Bullying – Useful Resources « Markpark

October 5, 2010

[...] Whole Child Blog – Bullying Resources [...]


October 5, 2010

There are so many complex issues to solve about the issue of childhood bullying. The mental health of both the victim and bullies is an important element. Also important is the aspect of bystander awareness and support.

I explore this and share stories of bullying incidents and issues on my website: http://bullyinglte.wordpress.com

Hopefully, together we can help battle the bullying epidemic that plagues us daily in our society.


October 23, 2010

Lets address the real Problem: why we are missing the mark on bullying.

By Mucheru Njaga.
Author of Patch: Assumption is a crime.

I was a bully.

I didn’t plan on being one. In fact, before then, I was a victim of bullying. As a freshman in a all boys boarding school, I along with all of the junior students served at the behest of the “Prefects”, a small group of senior students. They ruled our school with a heavy hand and had more powers than the teachers. They bullied us physically and mentally , once we had to jump on our knees, other times they banned us from wearing pants and limited us to shorts to serve as a constant reminder to who we are. Verbal humiliation was an everyday occurrence as well.

Four years later, I became a “prefect”, a bully and part of a system I once despised. We would raid the freshman area in the middle of the night and make them follow whatever we ordered them to do at 2am or face severe punishment. We called them names in front of the dinning halls and used them as practice dummies during rugby games.

All of this was acceptable – condoned by the school faculty at the time because the “Prefects” were seen as the guardians and mentors of the young students. Today the danger of bullying and its impact on our society is finally shaking many people awake. Many groups and organizations have made significant steps in our fight against bullying but there seems to be a growing number of bullying related deaths in America and the world.(STATISTIC)

So where’s the disconnect? Why are we letting this happen?

Where does bullying start?

In our efforts to address this growing problem, we tend to focus more on the end result of bullying rather than why it starts. The kids we recognize as bullies and vilify as the aggressors could easily be our very own children or next door neighbor. In other words, for every victim, there is a perpetrator, and I set out to find out what turns a lovable kid or teen into a bully. For the last couple of years, I compiled a case studies I believe could be a catalyst in our bid to stop bullying.

Throughout my entire experience, I noticed the common motivation behind bullying is fear. As a victim, I was afraid to fight for what I knew was right and as a bully, I feared loosing the tight grip of power I held. It is this fear that keeps things status-quo and continues the cycle.
The same basic principle plays out in schools today. Bullying is almost always a direct or indirect by product of fear. “Fear” of being labeled, “fear” of being uncool, fear of being seen as weak. Most of not all instances of bullying are rooted on fear. Sadly, it is this fear that prevents kids from living a free life, where they are free to be different, to be gay, to love a certain kind of music or activity, to be themselves.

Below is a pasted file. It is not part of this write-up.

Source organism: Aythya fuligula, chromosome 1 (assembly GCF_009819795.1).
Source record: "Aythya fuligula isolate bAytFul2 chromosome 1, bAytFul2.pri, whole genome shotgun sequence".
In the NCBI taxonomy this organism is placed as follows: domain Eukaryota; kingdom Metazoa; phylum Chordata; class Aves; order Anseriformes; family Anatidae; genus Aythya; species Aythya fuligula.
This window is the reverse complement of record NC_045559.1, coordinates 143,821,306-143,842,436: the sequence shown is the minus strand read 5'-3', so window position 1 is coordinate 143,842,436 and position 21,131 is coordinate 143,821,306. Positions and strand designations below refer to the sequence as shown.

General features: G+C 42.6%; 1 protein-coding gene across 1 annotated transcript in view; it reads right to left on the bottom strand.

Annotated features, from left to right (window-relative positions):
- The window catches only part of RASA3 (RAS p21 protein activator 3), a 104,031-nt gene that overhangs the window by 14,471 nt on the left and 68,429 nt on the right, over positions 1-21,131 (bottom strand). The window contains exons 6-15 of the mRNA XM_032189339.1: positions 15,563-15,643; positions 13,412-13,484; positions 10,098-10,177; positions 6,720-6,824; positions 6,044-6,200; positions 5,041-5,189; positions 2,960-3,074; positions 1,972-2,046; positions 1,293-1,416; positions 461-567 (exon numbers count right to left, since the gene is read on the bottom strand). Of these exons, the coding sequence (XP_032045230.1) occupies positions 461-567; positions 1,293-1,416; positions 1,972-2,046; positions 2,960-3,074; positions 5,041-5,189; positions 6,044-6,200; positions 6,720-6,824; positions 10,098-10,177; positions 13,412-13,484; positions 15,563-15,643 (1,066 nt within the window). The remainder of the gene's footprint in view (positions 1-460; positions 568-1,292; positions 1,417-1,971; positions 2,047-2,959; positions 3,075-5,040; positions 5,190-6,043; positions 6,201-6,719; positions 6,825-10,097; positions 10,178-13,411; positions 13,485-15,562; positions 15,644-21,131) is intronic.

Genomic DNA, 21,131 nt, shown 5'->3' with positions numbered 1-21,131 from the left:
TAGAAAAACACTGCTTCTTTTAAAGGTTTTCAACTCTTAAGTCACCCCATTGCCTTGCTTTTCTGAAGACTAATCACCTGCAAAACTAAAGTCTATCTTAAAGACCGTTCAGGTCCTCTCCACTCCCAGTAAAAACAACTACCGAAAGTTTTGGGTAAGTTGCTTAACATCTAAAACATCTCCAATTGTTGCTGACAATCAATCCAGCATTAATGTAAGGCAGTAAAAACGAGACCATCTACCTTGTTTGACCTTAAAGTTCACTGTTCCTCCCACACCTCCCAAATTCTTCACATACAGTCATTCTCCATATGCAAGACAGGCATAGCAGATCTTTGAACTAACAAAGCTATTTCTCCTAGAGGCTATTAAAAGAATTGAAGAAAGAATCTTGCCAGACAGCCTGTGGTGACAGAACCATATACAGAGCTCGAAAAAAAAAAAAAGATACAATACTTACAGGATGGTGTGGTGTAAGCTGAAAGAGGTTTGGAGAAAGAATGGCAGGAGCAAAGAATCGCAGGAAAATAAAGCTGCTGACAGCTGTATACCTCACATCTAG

So how does true change take place?

Define bullying with your kids and talk it out: For teens public perception has a substantial influence on their daily decisions. We need to clearly explain to kids what bullying is, how to spot bullying tendencies within themselves and how to avoid acting them out.

Take away the cool factor:

Show kids that bullying stems from fear, and we could effectively render bullying as an “uncool” deed. The largely successful anti-smoking, “Truth” campaign and the anti-drug, “Rise above the influence” campaign ads help significantly reduce those habits among young people. A well executed marketing campaign endorsed by a popular teen celebrity that showcases bullying as an unacceptable act can help garner attention for the cause.

Be aware of tendencies towards bullying developing in kids:
Educators, parents and children alike must be able to recognize the signs and symptoms of bullying before the problem gets out of hand. If there is a widespread understanding that fear is the underlying emotion perpetrator of the bullying cycle, those who observe a child who exhibits signs of fear and insecurity can spot a problem early on and raise concerns.

Encourage self reflection:

Talk with children who are bullying others and encourage them to consider their behaviors. Often, another problem is bubbling beneath the surface and it is necessary to determine the rot of the behavior in order to fix it. Since this self-examination can prevent those problems form manifesting into something more harmful, the earlier it takes place, the better.

Promote open communication about bullying problems:

We have to change the way kids view talking to adults and authority figures about bullying issues.  Kids are often worried about “snitching” and the negative perception of telling adults when they are having these types of problems. We must convince them that it is brave courageous and admirable to put an end to the situation instead of remaining silent.

Mucheru Njaga is the author of “Patch: Assumption is a crime”, a young adult novel based in his personal experience with teen bullying that encourages debate and discussion among teachers, parents and students.